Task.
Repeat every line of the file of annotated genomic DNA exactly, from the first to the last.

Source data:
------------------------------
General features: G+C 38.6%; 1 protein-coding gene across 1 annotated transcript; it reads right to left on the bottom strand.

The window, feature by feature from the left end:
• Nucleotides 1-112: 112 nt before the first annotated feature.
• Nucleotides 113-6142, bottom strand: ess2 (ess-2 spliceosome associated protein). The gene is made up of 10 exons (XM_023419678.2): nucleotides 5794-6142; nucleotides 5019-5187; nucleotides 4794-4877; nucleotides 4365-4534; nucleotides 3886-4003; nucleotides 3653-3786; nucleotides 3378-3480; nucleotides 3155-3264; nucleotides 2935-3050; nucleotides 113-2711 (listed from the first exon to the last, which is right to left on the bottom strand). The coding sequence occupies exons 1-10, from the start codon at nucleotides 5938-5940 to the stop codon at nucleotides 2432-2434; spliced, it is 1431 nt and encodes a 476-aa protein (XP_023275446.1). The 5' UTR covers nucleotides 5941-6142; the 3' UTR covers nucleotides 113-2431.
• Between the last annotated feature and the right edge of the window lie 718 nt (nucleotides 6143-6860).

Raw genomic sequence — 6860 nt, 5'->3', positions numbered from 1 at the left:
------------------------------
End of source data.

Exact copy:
General features: G+C 38.6%; 1 protein-coding gene across 1 annotated transcript; it reads right to left on the bottom strand.

The window, feature by feature from the left end:
• Nucleotides 1-112: 112 nt before the first annotated feature.
• Nucleotides 113-6142, bottom strand: ess2 (ess-2 spliceosome associated protein). The gene is made up of 10 exons (XM_023419678.2): nucleotides 5794-6142; nucleotides 5019-5187; nucleotides 4794-4877; nucleotides 4365-4534; nucleotides 3886-4003; nucleotides 3653-3786; nucleotides 3378-3480; nucleotides 3155-3264; nucleotides 2935-3050; nucleotides 113-2711 (listed from the first exon to the last, which is right to left on the bottom strand). The coding sequence occupies exons 1-10, from the start codon at nucleotides 5938-5940 to the stop codon at nucleotides 2432-2434; spliced, it is 1431 nt and encodes a 476-aa protein (XP_023275446.1). The 5' UTR covers nucleotides 5941-6142; the 3' UTR covers nucleotides 113-2431.
• Between the last annotated feature and the right edge of the window lie 718 nt (nucleotides 6143-6860).

Raw genomic sequence — 6860 nt, 5'->3', positions numbered from 1 at the left: